view of little corner between barn and bread oven:
Wednesday, 22 July 2009
I popped out into the garden the other day and came back with 4lbs, so I decided to make some blackberry jelly, using a recipe from my mother's Cookery Year cookbook, but then I couldn't let the left-over cooked/drained fruit go to waste so I passed it through a mouli to get rid of the seeds and then turned it into jam.
1 pint water
juice of 2 lemons
First, simmer the blackberries with the water and lemon juice until tender (about 45 min). Then pour into a sieve lined with muslin and allow to drip for about an hour.
To make the jelly:
Collect the juice and allow 1lb of sugar for each 1lb of juice. Heat in a copper pan, and boil rapidly until setting point is reached. I use Nigella's tip and place a saucer in the freezer beforehand and then just test little blobs of jelly/jam to see if it crinkles when it cools. Then pour into clean, sterilised jars.
To make the jam:
Pass the remaining fruit left in the sieve through a mouli to get rid of the seeds. This will make a nice puree. Then weigh equal quantities of the fruit puree and sugar, and proceed as above to make the jam.
Two packs of frozen frogs legs
Milk and water to cover
Half a pack of butter (125 g)
Whole head of garlic, crushed
Bunch of fresh parsley, chopped
Large tub of creme fraiche
Leave the frogs legs to defrost in a mixture of milk and water for a few hours at room temperature. Drain, then pat dry with kitchen paper, and coat with flour. I'm pretty squeamish so it was kind of freaky - everyone kept telling me they looked like little fairy legs and so I had to put on latex gloves to be able deal with it haha
Melt some of the butter in a frying pan, and fry the frogs legs in batches 'til golden on each side, flipping half way, and placing them in a warm earthenware dish. Keep adding butter as necessary, until all the frogs legs are done.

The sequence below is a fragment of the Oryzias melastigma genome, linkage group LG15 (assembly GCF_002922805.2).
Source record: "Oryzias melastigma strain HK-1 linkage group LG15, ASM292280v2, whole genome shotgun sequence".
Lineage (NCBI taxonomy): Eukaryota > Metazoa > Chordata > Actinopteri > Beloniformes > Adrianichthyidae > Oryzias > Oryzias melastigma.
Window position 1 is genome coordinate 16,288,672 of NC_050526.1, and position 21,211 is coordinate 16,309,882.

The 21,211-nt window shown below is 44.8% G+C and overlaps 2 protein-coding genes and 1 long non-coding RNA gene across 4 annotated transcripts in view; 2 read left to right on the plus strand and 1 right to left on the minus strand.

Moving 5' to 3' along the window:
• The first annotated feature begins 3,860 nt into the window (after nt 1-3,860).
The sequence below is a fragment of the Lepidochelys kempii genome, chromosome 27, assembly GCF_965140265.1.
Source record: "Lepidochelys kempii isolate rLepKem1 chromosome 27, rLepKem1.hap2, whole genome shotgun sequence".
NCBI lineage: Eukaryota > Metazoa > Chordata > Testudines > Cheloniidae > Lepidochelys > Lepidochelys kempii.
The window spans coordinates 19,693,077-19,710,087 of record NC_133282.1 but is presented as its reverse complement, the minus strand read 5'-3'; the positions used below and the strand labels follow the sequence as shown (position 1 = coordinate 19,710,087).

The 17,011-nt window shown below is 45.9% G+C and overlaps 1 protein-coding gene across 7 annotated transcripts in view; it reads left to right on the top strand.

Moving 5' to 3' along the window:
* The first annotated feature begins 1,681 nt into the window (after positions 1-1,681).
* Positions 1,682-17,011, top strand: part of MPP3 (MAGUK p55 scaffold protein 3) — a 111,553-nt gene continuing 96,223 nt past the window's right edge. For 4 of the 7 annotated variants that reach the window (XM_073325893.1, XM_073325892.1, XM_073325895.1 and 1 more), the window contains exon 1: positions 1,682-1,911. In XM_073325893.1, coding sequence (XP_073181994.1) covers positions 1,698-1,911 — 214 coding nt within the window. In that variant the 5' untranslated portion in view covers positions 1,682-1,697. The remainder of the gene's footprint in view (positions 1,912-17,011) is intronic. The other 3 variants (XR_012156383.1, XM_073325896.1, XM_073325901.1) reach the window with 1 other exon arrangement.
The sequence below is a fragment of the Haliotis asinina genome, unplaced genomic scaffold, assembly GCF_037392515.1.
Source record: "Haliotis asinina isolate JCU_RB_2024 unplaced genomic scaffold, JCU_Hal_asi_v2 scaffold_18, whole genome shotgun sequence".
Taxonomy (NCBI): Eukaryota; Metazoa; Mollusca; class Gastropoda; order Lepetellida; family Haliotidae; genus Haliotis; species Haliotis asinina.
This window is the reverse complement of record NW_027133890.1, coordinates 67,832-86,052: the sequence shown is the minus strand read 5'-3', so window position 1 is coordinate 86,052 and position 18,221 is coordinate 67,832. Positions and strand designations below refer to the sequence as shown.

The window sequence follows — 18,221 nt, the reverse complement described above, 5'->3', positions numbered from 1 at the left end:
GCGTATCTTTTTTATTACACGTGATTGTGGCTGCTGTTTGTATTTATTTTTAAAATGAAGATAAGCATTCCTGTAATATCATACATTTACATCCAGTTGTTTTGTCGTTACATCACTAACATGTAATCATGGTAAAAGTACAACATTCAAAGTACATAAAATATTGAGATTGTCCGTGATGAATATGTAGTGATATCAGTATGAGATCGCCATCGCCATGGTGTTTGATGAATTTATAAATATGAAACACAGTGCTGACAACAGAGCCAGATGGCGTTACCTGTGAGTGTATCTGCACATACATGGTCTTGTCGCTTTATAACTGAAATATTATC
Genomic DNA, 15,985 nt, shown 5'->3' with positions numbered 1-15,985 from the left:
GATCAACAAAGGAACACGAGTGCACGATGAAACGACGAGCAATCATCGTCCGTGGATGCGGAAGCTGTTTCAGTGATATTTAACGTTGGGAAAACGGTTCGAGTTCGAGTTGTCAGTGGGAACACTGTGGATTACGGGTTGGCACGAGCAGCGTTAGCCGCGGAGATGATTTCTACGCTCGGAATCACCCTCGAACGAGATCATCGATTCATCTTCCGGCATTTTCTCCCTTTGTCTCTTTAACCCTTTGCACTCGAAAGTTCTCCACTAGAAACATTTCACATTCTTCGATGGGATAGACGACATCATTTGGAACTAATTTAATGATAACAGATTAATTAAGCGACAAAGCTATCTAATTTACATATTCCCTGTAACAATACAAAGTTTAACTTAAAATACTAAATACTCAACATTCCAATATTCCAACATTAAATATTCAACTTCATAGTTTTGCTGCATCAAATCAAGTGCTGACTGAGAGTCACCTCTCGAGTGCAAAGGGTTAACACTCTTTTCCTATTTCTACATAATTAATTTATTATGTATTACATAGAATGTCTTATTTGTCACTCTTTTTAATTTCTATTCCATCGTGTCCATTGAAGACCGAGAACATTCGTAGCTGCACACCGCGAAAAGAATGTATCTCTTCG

Drain the cooking fat, and deglaze the frying pan with a glug of Madeira.
Add the crushed garlic and creme fraiche, stir well, and allow to bubble and reduce. Then add the chopped parsley, stir thoroughly, pour over the frogs legs and heat in the oven for a few minutes.
They turned out really good, and the kiddies loved them especially, and piled their plates high!
It's quite labour-intensive, but really nice for a special treat!
Thursday, 16 July 2009
Friday, 12 June 2009
Thursday, 11 June 2009
The elderflowers suddenly appeared in the hedgerows a couple of weeks ago, so I decided to have a go at making some elderflower cordial.
The hub went out and braved nettles and brambles, and came back with 2 bagfuls of flowerheads for me... I followed Sophie Grigson's recipe, with slightly less citric acid.
I was so pleased how it came out, I sent the hub out foraging again the next day, to make some more!
20-30 elderflower heads
1.8 kg granulated sugar
1.2 litres water
2 unwaxed lemons, zest pared in wide strips, and flesh cut into slices
2 tbsp citric acid
First, I gave the flowerheads a good ole shake to make sure there were no creep crawlies left, then I placed them in a stock pot with the lemon zest and slices.
Meanwhile, I made a sugar syrup by heating the sugar and water in a pan, stirring til the sugar dissolved and bringing to a boil.
I then poured the sugar syrup over the blossoms and stirred in the citric acid, covered the pot with a cloth and let it stand at room temperature for 24 hours.
The next evening, I strained the cordial through a sieve lined with 2 layers of muslin, and then poured the syrup into glass and plastic bottles. I kept the glass bottle in the fridge to use right away, and popped the plastic bottles in the freezer. Makes about 5 x 50 cl bottles.
It is truly delicious and very refreshing. Best served with ice-cold sparkling water. I often add a little cordial to redcurrant and blackberry summer compote and serve as a verrine with greek yogurt - delish!